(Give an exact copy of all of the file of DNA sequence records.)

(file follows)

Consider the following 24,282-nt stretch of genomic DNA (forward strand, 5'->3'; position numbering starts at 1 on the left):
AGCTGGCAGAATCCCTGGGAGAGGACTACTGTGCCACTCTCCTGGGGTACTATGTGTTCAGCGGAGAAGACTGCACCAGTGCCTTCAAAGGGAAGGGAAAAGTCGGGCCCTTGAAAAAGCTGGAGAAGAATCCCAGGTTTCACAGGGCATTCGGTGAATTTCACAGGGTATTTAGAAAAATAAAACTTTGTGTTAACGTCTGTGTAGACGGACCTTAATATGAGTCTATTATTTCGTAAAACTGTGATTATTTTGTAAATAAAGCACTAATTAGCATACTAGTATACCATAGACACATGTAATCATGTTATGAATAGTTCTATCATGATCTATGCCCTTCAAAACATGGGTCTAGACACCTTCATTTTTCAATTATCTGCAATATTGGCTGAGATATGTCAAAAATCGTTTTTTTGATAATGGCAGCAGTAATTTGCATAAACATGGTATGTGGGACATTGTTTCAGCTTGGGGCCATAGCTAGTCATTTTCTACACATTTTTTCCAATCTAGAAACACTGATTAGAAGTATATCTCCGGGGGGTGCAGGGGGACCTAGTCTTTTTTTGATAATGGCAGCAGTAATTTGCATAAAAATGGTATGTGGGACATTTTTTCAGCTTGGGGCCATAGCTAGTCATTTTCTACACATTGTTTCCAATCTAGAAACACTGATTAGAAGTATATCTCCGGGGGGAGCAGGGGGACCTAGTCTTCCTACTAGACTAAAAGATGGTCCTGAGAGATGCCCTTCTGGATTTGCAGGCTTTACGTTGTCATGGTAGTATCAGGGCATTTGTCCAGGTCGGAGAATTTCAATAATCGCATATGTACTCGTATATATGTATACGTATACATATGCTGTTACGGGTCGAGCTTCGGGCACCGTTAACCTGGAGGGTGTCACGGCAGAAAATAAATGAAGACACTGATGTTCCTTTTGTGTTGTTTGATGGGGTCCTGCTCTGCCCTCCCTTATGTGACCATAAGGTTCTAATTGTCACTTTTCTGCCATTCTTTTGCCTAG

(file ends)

Consider the following 24,282-nt stretch of genomic DNA (forward strand, 5'->3'; position numbering starts at 1 on the left):
AGCTGGCAGAATCCCTGGGAGAGGACTACTGTGCCACTCTCCTGGGGTACTATGTGTTCAGCGGAGAAGACTGCACCAGTGCCTTCAAAGGGAAGGGAAAAGTCGGGCCCTTGAAAAAGCTGGAGAAGAATCCCAGGTTTCACAGGGCATTCGGTGAATTTCACAGGGTATTTAGAAAAATAAAACTTTGTGTTAACGTCTGTGTAGACGGACCTTAATATGAGTCTATTATTTCGTAAAACTGTGATTATTTTGTAAATAAAGCACTAATTAGCATACTAGTATACCATAGACACATGTAATCATGTTATGAATAGTTCTATCATGATCTATGCCCTTCAAAACATGGGTCTAGACACCTTCATTTTTCAATTATCTGCAATATTGGCTGAGATATGTCAAAAATCGTTTTTTTGATAATGGCAGCAGTAATTTGCATAAACATGGTATGTGGGACATTGTTTCAGCTTGGGGCCATAGCTAGTCATTTTCTACACATTTTTTCCAATCTAGAAACACTGATTAGAAGTATATCTCCGGGGGGTGCAGGGGGACCTAGTCTTTTTTTGATAATGGCAGCAGTAATTTGCATAAAAATGGTATGTGGGACATTTTTTCAGCTTGGGGCCATAGCTAGTCATTTTCTACACATTGTTTCCAATCTAGAAACACTGATTAGAAGTATATCTCCGGGGGGAGCAGGGGGACCTAGTCTTCCTACTAGACTAAAAGATGGTCCTGAGAGATGCCCTTCTGGATTTGCAGGCTTTACGTTGTCATGGTAGTATCAGGGCATTTGTCCAGGTCGGAGAATTTCAATAATCGCATATGTACTCGTATATATGTATACGTATACATATGCTGTTACGGGTCGAGCTTCGGGCACCGTTAACCTGGAGGGTGTCACGGCAGAAAATAAATGAAGACACTGATGTTCCTTTTGTGTTGTTTGATGGGGTCCTGCTCTGCCCTCCCTTATGTGACCATAAGGTTCTAATTGTCACTTTTCTGCCATTCTTTTGCCTAG